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Johann Heinrich Strack

(1805—1880)


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(1805–80).

German architect. He was a pupil of Schinkel and later worked with Stüler. His designs were often influenced by Schinkel's exquisite Neo-Classicism, but were sometimes Italianate, and occasionally explored a confident Rundbogenstil. Many of his works in Berlin did not survive the 1939–45 war, including the fine Rundbogenstil Borsig Factory (1858–60) and Italianate Villa for the same family (1868–70). With Persius he altered and completed Schin-kel's Nash-inspired Schloss Babelsberg, near Potsdam (1844–9). For Crown Prince Friedrich Wilhelm (1831–88—reigned as Kaiser Friedrich III (1888) ) and his wife, Victoria, Princess Royal of Great Britain (1840–1901), he remodelled the Kronprinzenpalais (Palace of the Crown Prince), Unter den Linden, Berlin (1856–8), and with Stüler he designed the handsome National Gallery, Berlin (1866–76). He added the two pavilions and wings to the Brandenburg Gate (1868), and designed the Siegessäule (Victory Column —1869–73), both in Berlin. He was a sensitive colourist and interior decorator, and published several works including a book of architectural details (1858) and a study of Greek theatres (1843).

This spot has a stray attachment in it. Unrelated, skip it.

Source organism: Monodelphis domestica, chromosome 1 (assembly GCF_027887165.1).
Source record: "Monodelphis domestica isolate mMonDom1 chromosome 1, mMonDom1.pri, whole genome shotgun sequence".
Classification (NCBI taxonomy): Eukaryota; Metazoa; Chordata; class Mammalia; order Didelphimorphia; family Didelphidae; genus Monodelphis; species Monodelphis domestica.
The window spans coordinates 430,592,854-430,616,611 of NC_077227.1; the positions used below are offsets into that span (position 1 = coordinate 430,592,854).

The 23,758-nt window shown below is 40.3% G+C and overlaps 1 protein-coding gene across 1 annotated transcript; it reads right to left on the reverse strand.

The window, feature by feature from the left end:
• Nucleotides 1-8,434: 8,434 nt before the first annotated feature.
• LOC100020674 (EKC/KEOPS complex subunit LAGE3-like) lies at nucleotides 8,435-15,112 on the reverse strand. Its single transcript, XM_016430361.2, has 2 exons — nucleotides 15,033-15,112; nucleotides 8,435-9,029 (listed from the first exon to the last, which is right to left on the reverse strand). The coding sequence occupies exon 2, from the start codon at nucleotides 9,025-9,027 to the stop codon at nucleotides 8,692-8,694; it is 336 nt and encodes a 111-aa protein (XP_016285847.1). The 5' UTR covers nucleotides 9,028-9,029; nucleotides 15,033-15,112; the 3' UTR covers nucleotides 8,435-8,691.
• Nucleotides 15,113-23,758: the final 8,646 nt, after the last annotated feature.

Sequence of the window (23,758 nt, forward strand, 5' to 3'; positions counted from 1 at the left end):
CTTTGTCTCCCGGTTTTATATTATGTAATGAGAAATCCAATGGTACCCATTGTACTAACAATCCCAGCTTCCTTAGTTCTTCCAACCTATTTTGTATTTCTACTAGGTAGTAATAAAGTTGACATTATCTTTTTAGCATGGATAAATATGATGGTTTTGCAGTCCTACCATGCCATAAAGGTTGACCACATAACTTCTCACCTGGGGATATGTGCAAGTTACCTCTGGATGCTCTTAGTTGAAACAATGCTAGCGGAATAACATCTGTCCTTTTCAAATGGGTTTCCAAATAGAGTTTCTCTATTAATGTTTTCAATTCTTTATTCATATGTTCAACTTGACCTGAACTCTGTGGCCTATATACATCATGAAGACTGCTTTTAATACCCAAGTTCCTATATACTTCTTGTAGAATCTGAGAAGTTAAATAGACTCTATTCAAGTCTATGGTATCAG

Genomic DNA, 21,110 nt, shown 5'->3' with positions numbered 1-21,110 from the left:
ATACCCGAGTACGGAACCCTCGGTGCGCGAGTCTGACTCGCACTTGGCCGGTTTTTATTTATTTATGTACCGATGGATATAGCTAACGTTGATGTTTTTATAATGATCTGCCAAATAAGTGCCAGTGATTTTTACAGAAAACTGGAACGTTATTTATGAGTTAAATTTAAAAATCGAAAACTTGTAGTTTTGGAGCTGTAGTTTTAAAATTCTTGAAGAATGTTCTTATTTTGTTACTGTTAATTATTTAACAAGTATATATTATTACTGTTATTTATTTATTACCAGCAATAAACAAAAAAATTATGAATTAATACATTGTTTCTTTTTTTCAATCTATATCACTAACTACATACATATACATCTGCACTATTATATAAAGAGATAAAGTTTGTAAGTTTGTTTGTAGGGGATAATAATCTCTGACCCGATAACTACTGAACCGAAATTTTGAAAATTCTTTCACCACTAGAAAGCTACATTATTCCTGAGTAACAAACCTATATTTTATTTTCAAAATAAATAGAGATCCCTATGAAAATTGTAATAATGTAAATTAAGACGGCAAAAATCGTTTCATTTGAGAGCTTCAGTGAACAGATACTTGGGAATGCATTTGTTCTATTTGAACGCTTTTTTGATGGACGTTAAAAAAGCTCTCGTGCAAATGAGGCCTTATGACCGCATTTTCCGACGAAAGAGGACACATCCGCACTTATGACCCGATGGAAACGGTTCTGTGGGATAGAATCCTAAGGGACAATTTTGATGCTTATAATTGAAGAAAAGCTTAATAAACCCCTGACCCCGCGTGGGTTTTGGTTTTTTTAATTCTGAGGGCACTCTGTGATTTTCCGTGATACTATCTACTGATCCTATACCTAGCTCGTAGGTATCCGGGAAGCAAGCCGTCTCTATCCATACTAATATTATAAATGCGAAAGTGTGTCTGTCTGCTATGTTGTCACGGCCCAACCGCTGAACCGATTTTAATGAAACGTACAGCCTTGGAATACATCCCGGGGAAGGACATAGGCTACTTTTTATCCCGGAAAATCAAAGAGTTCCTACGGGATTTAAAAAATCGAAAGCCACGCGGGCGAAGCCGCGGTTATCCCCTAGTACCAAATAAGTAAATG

Börsch-Supan (1977);Strack (1843, 1858);Strack & Gottgetreu (1857);Strack & Kugler (1833);Jane Turner (1996);W&M (1987)

Subjects: Architecture.


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